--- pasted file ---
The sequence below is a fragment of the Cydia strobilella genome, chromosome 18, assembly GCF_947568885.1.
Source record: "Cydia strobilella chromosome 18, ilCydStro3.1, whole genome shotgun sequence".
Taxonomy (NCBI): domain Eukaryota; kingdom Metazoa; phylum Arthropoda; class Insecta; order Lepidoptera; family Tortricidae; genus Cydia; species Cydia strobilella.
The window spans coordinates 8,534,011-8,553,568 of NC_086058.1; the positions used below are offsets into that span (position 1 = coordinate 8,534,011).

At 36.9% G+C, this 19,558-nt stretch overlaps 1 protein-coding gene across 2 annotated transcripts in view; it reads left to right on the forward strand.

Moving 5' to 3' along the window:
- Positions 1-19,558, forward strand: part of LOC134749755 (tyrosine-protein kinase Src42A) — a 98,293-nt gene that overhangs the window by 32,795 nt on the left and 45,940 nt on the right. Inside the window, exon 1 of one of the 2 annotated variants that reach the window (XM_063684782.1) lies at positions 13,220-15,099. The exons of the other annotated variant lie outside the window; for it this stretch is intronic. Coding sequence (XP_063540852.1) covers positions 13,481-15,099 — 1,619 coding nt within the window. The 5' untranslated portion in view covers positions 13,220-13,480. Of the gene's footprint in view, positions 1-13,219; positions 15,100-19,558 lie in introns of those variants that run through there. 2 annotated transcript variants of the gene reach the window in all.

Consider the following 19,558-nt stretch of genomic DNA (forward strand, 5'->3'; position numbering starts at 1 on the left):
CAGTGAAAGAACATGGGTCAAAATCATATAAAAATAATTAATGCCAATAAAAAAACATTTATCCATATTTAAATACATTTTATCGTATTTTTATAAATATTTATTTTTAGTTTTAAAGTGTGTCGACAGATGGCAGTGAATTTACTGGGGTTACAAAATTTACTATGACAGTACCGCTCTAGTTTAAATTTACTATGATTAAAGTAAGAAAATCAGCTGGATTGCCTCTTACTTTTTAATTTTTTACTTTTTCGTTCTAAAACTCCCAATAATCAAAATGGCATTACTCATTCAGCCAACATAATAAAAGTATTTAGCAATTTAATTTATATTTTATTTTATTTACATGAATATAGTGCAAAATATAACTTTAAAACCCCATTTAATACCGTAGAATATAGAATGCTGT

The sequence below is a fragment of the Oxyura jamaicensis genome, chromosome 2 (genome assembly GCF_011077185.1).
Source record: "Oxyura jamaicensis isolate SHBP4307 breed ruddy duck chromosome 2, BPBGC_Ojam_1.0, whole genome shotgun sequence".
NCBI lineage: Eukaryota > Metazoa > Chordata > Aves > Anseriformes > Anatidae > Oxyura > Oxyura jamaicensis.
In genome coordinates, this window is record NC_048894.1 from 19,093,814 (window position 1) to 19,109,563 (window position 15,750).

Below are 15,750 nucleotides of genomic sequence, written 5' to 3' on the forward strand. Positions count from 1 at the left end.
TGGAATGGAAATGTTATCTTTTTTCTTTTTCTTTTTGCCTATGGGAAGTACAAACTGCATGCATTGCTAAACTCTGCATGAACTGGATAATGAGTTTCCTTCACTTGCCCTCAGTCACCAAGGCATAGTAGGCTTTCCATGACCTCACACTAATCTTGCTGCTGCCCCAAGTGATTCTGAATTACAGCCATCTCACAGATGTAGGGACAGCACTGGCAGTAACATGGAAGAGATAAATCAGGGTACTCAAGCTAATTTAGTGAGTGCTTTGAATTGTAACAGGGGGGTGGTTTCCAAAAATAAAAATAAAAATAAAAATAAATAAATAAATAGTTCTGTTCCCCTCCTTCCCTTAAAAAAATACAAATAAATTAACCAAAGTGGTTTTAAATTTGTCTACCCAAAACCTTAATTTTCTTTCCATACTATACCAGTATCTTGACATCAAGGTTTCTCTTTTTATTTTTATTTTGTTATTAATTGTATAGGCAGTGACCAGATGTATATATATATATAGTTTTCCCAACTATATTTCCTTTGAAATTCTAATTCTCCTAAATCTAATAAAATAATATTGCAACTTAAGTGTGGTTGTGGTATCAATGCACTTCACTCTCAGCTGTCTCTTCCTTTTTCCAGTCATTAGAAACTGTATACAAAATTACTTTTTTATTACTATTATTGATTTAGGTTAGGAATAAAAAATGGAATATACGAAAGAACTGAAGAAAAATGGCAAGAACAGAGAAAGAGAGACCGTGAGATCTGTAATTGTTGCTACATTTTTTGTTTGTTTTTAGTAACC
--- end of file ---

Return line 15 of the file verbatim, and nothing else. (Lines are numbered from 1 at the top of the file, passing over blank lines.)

TGGAATGGAAATGTTATCTTTTTTCTTTTTCTTTTTGCCTATGGGAAGTACAAACTGCATGCATTGCTAAACTCTGCATGAACTGGATAATGAGTTTCCTTCACTTGCCCTCAGTCACCAAGGCATAGTAGGCTTTCCATGACCTCACACTAATCTTGCTGCTGCCCCAAGTGATTCTGAATTACAGCCATCTCACAGATGTAGGGACAGCACTGGCAGTAACATGGAAGAGATAAATCAGGGTACTCAAGCTAATTTAGTGAGTGCTTTGAATTGTAACAGGGGGGTGGTTTCCAAAAATAAAAATAAAAATAAAAATAAATAAATAAATAGTTCTGTTCCCCTCCTTCCCTTAAAAAAATACAAATAAATTAACCAAAGTGGTTTTAAATTTGTCTACCCAAAACCTTAATTTTCTTTCCATACTATACCAGTATCTTGACATCAAGGTTTCTCTTTTTATTTTTATTTTGTTATTAATTGTATAGGCAGTGACCAGATGTATATATATATATAGTTTTCCCAACTATATTTCCTTTGAAATTCTAATTCTCCTAAATCTAATAAAATAATATTGCAACTTAAGTGTGGTTGTGGTATCAATGCACTTCACTCTCAGCTGTCTCTTCCTTTTTCCAGTCATTAGAAACTGTATACAAAATTACTTTTTTATTACTATTATTGATTTAGGTTAGGAATAAAAAATGGAATATACGAAAGAACTGAAGAAAAATGGCAAGAACAGAGAAAGAGAGACCGTGAGATCTGTAATTGTTGCTACATTTTTTGTTTGTTTTTAGTAACC